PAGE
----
Does Ryan Grigson make yet another high profile trade? The jury is still very much out on the Richardson deal, which cost the Colts their first rounder. It would be extremely risky to offer up yet another pick to pry someone the likes of Hakeem Nicks from another team. The Giants are going nowhere fast, Nicks is in the final year of his contract and they just gave a large deal to Victor Cruz this offseason. At the very least, Grigson has to pick up the phone and inquire. Is that giving up entirely too much in one year? Quite possibly. If the price isn’t too steep or the Colts could get him for a 2015 pick, it has to be mulled.
The danger with Nicks is the rental factor; how much are you willing to give for a player who is only signed for eight more regular season games? Now if it worked well and Nicks liked being here, surely the Colts could do a deal and bring him into the fold long term. Nicks is only 25 and could absolutely be a good fit. The main reason this option is so iffy is the Richardson deal. Then again, had Bradshaw and Ballard not both been lost, Richardson would still most likely call Cleveland home and the Colts would still possess their 2014 first-round pick.
Finally, the smaller deal or sign a free agent option. Not a household name but a serviceable player for a much less steep price is certainly in the realm of possibility. No names immediately come to mind, because that’s kind of the point. Free agents are unsigned and available for a reason, so that doesn’t seem too likely. All in all, maybe another large deal is just too rich for the franchise’s blood and they go with a player-for-player trade or part with a conditional late-round pick down the road for a less heralded guy.
The bottom line is that finding Reggie Wayne’s heir apparent had to have been pretty high on the priority list for this upcoming offseason even before the injury. Without a first round pick to potentially spend on what you hope becomes that player, a deal seems to make plenty of sense. T.Y. Hilton is a hell of a player, but he’s the explosive play maker and not the rugged played in 189 consecutive games making the tough catches over the middle, blocking and being the consummate pro. DHB is what he is: a big and extremely fast receiver with maddeningly inconsistent hands. The guess here is the Colts thank him this offseason and turn their attention elsewhere. He just won’t ever be a consistent enough option to sign long term.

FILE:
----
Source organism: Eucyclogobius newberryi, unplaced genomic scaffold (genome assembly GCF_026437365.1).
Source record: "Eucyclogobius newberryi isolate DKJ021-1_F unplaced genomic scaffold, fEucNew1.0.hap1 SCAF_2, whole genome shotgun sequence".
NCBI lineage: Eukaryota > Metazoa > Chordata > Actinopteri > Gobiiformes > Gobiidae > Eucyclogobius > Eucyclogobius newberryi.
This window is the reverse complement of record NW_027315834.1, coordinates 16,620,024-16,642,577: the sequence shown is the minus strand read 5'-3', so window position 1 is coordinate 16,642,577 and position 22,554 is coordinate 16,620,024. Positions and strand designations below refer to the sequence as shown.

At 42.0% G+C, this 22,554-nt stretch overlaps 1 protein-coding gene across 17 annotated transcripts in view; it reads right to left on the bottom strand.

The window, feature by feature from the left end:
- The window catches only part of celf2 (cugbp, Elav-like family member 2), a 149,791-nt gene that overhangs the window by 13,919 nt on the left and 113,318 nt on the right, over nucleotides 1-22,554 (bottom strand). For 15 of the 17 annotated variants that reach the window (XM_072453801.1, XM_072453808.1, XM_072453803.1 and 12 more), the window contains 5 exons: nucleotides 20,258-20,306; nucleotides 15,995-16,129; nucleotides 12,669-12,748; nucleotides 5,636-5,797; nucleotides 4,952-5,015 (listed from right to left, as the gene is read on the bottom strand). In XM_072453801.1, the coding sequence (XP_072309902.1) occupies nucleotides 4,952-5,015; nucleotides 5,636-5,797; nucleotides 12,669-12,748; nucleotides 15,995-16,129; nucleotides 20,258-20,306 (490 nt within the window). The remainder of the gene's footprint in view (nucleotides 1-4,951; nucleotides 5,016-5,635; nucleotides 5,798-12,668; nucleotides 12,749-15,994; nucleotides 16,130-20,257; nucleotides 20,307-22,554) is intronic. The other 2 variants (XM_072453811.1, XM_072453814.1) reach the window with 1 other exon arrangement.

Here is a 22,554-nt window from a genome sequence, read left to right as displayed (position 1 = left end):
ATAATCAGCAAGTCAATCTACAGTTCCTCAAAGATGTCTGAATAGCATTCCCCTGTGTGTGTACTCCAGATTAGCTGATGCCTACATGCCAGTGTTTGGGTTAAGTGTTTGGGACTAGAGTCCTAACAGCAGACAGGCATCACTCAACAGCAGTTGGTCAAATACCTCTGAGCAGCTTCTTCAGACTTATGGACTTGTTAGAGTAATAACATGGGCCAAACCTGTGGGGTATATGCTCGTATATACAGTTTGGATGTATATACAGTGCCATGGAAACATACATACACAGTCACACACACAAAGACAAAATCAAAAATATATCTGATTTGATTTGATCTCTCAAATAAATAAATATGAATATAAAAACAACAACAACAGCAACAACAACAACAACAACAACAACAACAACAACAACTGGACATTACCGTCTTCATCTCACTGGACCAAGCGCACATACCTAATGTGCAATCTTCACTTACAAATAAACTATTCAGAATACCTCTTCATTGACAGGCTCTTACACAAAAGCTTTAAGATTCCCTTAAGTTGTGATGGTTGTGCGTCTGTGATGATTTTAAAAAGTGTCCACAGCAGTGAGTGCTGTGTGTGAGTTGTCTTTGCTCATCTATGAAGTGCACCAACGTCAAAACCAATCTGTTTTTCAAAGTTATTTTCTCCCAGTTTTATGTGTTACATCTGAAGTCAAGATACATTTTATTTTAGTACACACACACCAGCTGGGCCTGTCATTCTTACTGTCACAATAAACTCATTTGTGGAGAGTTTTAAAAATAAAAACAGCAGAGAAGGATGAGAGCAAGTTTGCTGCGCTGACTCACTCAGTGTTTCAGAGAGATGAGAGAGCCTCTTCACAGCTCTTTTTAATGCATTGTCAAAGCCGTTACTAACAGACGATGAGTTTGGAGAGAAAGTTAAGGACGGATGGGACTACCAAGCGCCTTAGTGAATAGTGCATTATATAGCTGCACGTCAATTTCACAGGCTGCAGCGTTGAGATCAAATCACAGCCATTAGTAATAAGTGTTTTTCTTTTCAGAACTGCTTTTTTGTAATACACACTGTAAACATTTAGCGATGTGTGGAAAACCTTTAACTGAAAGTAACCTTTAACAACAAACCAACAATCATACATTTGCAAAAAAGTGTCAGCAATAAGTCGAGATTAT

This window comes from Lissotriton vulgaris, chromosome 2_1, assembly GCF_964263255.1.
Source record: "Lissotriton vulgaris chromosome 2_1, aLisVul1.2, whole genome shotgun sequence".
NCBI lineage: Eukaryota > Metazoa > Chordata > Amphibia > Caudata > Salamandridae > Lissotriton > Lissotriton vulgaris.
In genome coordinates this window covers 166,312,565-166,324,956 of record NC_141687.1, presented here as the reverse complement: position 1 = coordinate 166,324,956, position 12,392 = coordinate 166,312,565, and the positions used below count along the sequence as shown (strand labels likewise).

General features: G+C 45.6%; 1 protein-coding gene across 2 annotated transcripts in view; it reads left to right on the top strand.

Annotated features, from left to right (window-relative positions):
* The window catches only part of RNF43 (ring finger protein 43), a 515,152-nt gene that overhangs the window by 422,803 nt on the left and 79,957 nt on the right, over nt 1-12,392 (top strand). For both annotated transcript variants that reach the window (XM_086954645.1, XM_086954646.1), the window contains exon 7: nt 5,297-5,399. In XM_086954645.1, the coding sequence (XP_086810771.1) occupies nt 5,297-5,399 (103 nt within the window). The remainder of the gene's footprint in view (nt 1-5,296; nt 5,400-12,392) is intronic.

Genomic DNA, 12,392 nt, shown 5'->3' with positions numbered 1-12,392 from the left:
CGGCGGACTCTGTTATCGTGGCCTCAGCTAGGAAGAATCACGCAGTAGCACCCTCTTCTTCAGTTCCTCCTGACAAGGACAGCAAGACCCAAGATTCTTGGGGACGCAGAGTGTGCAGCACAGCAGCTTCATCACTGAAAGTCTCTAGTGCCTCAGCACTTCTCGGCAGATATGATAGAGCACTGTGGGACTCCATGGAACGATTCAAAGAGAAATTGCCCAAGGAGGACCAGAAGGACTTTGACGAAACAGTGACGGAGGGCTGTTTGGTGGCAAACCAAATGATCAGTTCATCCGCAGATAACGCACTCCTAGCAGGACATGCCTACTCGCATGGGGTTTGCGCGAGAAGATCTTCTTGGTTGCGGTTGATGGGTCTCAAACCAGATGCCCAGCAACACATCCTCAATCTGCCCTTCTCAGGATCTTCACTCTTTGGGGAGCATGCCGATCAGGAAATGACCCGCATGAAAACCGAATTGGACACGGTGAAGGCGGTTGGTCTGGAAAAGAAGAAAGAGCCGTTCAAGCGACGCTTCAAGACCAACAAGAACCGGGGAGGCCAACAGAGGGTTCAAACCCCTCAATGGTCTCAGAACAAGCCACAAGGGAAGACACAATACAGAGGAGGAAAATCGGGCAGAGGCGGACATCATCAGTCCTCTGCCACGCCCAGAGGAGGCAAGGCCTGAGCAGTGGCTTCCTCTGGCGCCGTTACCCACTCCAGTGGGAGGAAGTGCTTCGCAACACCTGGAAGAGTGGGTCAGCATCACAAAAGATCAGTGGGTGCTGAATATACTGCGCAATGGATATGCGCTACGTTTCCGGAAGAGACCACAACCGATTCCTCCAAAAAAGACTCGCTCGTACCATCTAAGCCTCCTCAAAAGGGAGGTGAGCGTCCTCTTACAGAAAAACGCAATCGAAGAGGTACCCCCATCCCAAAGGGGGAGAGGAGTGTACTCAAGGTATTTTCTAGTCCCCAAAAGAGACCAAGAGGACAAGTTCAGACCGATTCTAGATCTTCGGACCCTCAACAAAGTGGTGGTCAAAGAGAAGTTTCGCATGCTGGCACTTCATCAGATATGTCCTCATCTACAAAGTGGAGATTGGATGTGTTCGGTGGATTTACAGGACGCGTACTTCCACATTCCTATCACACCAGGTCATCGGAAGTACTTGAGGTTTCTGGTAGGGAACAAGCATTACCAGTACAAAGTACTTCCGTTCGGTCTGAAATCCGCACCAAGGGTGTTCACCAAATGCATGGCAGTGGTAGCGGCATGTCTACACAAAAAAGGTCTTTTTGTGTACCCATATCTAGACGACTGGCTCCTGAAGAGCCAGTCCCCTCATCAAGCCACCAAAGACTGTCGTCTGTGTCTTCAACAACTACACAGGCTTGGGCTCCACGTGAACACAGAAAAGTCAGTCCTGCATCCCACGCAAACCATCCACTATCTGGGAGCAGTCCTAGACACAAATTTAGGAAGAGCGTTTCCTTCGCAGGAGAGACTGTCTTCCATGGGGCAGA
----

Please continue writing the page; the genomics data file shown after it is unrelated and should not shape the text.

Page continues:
The best in house replacement is also already lost for the season. Dwayne Allen brings such a toughness and entirely new dimension to this offense, but he’s not the long term answer either. Allen will flourish here and I hope he overcomes injuries and lives up to his tremendous potential. However, that player to carry on for Reggie Wayne over the long haul is not currently on this Colts roster.
The NFL trade deadline is still eight days away. With the Colts now entering their bye week, it is entirely possible that Ryan Grigson goes back to the well and makes yet another deal. You simply cannot replace Reggie Wayne or his leadership, but you also can’t take the risk of doing nothing and see a potential Super Bowl season evaporate due to horrific injuries to your offense.
On a side note…the article has been absent now for several weeks due to a death in the family. My beautiful wife lost her grandfather recently, and it’s been a very difficult time. By all accounts he was a wonderful man that I just didn’t get the opportunity to see very often and get to know that well. He took me for a walk through his property once, telling me stories about the scrap metal and old rusted out cars and school buses. The man gave cancer one hell of a fight and taught me a lot about courage, unbeknownst to him. I sure do wish I could have gotten to know him much better, but am grateful to be in his family. I’ll never forget that he took me for a walk.